It’s April 1st, 2020 as I write this, and we’re in lockdown.
Over these past few weeks we have seen people step up to the mark with offers of help both online and offline to support and help their fellow human beings – even if they don’t know them personally. From the #selfisolationhelp started by Samantha Kelly of Women’s Inspire Network to #chefaid in Donegal – providing meals to those in need, on a daily basis all these ventures will rewrite the language of and highlight a renewed community spirit as we work through this time of Covid19.
Through the pain and heartache of distance from our friends and family, people have realised the value of having each other more than ever before.
Values are not morals or principles
If you ask anyone what their core values are, the chances are they’ll say:
Your values can be the reason you make a decision in the first place.
Values are what you feel in your gut. They are not tangible; you can’t touch them. You feel or sense them within yourself. In other words, if you were asked to do something that was going to compromise or have a negative impact on one/all of the above would you do it? Would you be happy with that decision?
Some people may not have previously considered what their values really were, they just knew certain things were important to them without realising it was actually a core value. Now though, in these difficult times we are realising that some things we thought were important, like the holiday or the new car, in fact really don’t matter at all. We have all rediscovered just how powerful our values of:
• And Kindness really are.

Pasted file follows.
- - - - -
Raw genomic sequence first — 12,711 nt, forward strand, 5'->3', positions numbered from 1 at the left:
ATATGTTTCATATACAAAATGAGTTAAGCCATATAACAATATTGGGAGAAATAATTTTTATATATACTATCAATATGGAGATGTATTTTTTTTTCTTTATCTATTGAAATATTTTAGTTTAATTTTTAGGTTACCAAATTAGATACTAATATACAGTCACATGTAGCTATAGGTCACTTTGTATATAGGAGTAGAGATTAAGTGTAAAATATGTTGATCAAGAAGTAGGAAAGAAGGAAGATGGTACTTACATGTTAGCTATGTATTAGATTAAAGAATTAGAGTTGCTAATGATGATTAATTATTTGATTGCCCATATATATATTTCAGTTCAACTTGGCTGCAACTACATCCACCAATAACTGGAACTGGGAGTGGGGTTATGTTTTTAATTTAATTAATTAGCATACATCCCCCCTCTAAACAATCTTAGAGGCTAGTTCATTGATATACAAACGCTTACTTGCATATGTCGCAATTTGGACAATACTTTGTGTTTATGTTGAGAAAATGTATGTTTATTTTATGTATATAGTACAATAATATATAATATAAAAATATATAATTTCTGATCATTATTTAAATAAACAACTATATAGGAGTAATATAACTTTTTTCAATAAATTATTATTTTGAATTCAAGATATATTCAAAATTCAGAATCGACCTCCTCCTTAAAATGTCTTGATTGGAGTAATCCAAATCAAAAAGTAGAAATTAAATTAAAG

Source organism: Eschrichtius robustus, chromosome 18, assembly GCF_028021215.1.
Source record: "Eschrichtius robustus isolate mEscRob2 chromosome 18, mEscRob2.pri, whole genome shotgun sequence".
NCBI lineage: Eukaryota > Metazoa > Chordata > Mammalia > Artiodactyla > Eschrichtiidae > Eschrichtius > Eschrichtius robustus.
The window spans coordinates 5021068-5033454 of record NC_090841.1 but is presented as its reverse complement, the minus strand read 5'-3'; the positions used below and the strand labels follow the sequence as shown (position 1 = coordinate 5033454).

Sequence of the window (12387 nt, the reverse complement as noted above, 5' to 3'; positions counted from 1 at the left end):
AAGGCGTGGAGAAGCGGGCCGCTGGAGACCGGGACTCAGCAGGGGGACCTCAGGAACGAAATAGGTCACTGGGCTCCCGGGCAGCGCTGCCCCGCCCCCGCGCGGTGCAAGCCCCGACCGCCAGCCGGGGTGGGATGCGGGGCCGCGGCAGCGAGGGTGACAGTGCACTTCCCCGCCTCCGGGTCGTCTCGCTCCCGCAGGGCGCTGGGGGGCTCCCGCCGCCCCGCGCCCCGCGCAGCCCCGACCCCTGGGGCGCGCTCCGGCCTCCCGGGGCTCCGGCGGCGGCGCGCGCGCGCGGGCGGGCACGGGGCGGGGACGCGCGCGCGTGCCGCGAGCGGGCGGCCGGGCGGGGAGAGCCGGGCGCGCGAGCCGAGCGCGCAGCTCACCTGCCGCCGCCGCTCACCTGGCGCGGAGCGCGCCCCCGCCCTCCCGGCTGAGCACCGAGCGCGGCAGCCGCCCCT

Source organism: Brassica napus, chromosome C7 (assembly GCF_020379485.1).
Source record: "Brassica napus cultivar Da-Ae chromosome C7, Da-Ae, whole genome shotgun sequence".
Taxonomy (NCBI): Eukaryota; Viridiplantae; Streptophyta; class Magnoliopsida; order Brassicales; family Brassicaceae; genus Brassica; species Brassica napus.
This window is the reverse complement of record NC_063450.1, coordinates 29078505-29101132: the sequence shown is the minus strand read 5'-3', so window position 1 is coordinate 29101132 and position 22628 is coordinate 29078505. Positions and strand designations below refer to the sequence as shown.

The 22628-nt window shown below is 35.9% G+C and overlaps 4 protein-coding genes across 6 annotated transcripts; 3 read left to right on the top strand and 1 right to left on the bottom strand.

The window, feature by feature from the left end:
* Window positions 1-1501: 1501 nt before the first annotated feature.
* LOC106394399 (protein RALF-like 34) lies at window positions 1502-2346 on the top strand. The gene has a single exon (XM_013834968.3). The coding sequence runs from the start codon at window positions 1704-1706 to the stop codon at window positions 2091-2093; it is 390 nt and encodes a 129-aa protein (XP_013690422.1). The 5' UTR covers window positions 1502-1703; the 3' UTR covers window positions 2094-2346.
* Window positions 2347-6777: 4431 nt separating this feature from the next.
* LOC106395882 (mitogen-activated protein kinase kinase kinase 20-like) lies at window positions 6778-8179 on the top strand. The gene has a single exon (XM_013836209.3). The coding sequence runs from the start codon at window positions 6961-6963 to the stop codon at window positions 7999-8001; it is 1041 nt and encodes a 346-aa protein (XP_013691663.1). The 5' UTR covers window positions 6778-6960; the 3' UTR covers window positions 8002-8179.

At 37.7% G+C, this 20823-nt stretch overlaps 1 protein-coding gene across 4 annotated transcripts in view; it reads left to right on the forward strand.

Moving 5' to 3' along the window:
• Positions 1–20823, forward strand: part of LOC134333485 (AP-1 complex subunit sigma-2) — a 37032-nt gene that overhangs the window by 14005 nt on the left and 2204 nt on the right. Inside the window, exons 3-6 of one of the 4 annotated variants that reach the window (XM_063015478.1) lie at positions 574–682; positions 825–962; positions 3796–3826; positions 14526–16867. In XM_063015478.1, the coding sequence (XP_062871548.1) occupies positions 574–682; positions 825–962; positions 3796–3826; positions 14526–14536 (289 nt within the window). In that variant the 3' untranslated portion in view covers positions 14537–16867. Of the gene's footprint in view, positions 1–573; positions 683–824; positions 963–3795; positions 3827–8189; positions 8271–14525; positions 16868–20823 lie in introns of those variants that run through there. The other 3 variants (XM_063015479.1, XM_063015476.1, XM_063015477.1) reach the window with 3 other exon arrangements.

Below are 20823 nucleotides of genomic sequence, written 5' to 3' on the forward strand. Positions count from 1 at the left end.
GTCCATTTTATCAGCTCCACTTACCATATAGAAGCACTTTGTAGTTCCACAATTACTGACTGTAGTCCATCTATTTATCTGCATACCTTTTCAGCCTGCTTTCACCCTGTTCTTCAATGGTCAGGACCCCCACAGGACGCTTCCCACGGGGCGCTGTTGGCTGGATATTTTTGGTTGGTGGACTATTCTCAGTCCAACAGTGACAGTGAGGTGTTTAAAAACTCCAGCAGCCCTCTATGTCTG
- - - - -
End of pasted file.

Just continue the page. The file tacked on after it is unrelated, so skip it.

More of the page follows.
We are witnessing just how determined and resilient we can be when the proverbial hits the fan and we find ourselves wondering how we can move forward. We feel helpless because we find ourselves confined in a space designed for relaxation. It wasn’t supposed to be a space of containment or isolation. But difficult as it is, we are getting through it. We are drawing on reserves we didn’t realise we had.
In 1895, Booker T Washington, in his speech said:
“In all things that are purely social we can be separate as the fingers, yet one as the hand in all things essential to mutual progress.”
Our social distancing and staying at home may have us separate like the fingers on our hands, but our values in helping those that are in need bring us all together as one hand reaching out and helping. We are finding other ways to help.
We know we can only do so much, but at the same time we are doing whatever we can no matter how small – because all these small acts of selflessness and kindness add up and are so valuable not just to the recipient, but also to the giver.
Our society is now a team. Individual commitment of those team members – you and me – with our reignited and united strength in our values will help us get through this, together.